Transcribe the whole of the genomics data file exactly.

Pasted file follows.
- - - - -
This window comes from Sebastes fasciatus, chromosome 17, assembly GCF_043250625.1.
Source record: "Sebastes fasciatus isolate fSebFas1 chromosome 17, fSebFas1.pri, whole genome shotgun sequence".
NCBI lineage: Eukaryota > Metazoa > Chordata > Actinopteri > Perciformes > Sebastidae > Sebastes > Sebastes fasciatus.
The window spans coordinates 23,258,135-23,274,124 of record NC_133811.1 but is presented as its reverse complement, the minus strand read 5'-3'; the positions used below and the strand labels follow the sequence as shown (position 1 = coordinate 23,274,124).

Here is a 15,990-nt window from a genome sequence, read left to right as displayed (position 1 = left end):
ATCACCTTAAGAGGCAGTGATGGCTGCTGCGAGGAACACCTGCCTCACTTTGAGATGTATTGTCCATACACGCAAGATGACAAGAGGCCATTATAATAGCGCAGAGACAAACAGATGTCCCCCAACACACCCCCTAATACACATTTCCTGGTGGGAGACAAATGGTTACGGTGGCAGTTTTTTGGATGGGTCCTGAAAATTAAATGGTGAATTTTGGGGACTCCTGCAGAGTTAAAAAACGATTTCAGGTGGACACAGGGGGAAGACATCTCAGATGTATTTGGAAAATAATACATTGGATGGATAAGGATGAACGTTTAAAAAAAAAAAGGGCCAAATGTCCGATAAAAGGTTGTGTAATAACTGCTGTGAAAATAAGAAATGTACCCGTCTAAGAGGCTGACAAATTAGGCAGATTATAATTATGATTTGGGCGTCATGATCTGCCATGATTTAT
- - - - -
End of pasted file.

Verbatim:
This window comes from Sebastes fasciatus, chromosome 17, assembly GCF_043250625.1.
Source record: "Sebastes fasciatus isolate fSebFas1 chromosome 17, fSebFas1.pri, whole genome shotgun sequence".
NCBI lineage: Eukaryota > Metazoa > Chordata > Actinopteri > Perciformes > Sebastidae > Sebastes > Sebastes fasciatus.
The window spans coordinates 23,258,135-23,274,124 of record NC_133811.1 but is presented as its reverse complement, the minus strand read 5'-3'; the positions used below and the strand labels follow the sequence as shown (position 1 = coordinate 23,274,124).

Here is a 15,990-nt window from a genome sequence, read left to right as displayed (position 1 = left end):
ATCACCTTAAGAGGCAGTGATGGCTGCTGCGAGGAACACCTGCCTCACTTTGAGATGTATTGTCCATACACGCAAGATGACAAGAGGCCATTATAATAGCGCAGAGACAAACAGATGTCCCCCAACACACCCCCTAATACACATTTCCTGGTGGGAGACAAATGGTTACGGTGGCAGTTTTTTGGATGGGTCCTGAAAATTAAATGGTGAATTTTGGGGACTCCTGCAGAGTTAAAAAACGATTTCAGGTGGACACAGGGGGAAGACATCTCAGATGTATTTGGAAAATAATACATTGGATGGATAAGGATGAACGTTTAAAAAAAAAAAGGGCCAAATGTCCGATAAAAGGTTGTGTAATAACTGCTGTGAAAATAAGAAATGTACCCGTCTAAGAGGCTGACAAATTAGGCAGATTATAATTATGATTTGGGCGTCATGATCTGCCATGATTTAT